Column: Troy and Houston Thomas are driving forces behind Servite’s title hopes

Houston Thomas, left, with his father, Servite coach Troy Thomas
Houston Thomas, left, with his father, Servite coach Troy Thomas, in August during Trinity League media day.
(Eric Sondheimer / Los Angeles Times)

Football players have lots of routines on Saturday mornings after games. They stretch, they watch film, they sit in a bucket of ice trying to reduce their aches and pains. Then there’s Houston Thomas, running back for Southern Section Division 1 finalist Anaheim Servite. He goes bowling with a couple of teammates.

“The workout gets the soreness out and the bowling is just for fun,” he said.

Not since 2015 has there been a Division 1 final that didn’t include Bellflower St. John Bosco and Santa Ana Mater Dei. Servite (11-2) was able to crash the party with a 40-21 semifinal win over St. John Bosco on Friday night and will play top-seeded Mater Dei (10-0) on Friday at Long Beach Veterans Stadium.

Thomas, the son of head coach Troy Thomas, rushed for 134 yards, including a 71-yard touchdown run, and had an interception in the win. He remembers being 7 and 8 years old when Servite won consecutive championships in 2009 and 2010. Thomas enrolled in 2018 when his father returned as coach for a second stint after being let go as head coach at Encino Crespi. Much had changed. St. John Bosco and Mater Dei were dominating their rivals and Servite was no longer in the championship conversation.

“It was cool witnessing it as a little kid and actually beating them as a player is great,” he said.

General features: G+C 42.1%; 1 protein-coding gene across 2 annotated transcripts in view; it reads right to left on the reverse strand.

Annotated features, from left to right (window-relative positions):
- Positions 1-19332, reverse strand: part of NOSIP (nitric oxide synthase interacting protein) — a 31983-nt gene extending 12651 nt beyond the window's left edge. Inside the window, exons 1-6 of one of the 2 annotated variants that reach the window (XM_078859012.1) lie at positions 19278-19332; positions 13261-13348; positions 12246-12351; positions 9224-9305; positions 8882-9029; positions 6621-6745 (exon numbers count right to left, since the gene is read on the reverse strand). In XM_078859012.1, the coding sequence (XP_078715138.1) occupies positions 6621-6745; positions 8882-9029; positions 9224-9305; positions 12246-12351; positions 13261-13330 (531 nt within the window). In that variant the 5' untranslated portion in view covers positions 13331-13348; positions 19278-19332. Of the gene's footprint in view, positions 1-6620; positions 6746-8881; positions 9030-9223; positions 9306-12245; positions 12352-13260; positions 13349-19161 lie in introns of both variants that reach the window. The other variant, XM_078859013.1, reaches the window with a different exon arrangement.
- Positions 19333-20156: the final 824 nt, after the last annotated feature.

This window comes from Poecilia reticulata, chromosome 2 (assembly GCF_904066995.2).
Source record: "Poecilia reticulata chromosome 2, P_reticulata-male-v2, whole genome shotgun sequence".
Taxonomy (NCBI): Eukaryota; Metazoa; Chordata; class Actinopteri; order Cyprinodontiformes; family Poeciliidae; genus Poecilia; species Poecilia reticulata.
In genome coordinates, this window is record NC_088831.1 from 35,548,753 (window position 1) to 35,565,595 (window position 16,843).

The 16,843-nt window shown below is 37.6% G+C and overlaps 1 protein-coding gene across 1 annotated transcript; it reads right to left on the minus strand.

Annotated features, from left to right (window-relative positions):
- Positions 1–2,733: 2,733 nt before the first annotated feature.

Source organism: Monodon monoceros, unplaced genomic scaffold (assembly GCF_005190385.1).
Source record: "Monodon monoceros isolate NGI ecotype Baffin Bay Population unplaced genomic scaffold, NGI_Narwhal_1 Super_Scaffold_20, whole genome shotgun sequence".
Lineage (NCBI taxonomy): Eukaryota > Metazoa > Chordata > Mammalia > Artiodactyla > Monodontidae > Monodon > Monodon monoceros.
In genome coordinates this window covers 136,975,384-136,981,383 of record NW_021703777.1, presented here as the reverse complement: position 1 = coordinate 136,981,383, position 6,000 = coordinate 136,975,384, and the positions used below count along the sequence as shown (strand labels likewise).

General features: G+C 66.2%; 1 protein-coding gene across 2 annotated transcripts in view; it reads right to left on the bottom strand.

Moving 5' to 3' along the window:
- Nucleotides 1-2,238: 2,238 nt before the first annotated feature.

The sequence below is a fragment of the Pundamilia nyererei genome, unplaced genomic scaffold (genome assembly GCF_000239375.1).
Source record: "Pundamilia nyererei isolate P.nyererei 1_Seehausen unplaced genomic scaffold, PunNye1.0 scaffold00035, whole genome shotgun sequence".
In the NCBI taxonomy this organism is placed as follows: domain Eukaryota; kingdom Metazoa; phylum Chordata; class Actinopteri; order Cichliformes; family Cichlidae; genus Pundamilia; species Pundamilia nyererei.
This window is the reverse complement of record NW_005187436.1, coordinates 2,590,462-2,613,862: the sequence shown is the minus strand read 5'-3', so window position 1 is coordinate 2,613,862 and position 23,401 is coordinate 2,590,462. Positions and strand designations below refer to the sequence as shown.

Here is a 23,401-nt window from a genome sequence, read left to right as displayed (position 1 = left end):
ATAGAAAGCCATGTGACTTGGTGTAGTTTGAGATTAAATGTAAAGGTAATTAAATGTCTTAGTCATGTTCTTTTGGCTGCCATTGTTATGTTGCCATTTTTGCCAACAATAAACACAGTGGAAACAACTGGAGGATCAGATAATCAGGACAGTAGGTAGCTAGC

Servite is trying to change the narrative of the St. John Bosco-Mater Dei era. As quarterback Noah Fifita told Bally Sports, “I think it proves if you go with your boys, if you go with your friends, you can turn around a program.”


Fifita has had plenty to do with Servite’s rise. Besides his being a prolific player, Fifita’s arrival in 2018 helped attract a number of his friends to join him, including receiver Tetairoa McMillan. Houston Thomas’ arrival also had an effect. Teammates have seen his work ethic, love for the game and willingness to embrace whatever sacrifice is needed to succeed.

There’s a real hunger, togetherness and loyalty fueling Servite’s charge into the upper echelon of the football hierarchy this season. Talent matters, but so does commitment, and the Friars have spent four years preparing for this moment.

“None of us want this to end,” Houston Thomas said. “We talk about it constantly. One more week being together.”

Mater Dei coach Bruce Rollinson told his players after Friday’s win over Corona Centennial: “Hey, what are you doing Thursday morning? Practice on Thanksgiving.”

Thomas, the head coach, and Thomas, the running back, will be practicing too, then heading home for a special Thanksgiving. Houston’s younger brother, Maddox, 14, is expected to join the program as a freshman running back next season. Houston served as the guinea pig for what would happen if they played for a demanding father/coach.

“I think it’s been so great for me and our relationship,” Houston said. “We’ve grown so much closer and I’m really appreciative I’ve had this opportunity to play for him.”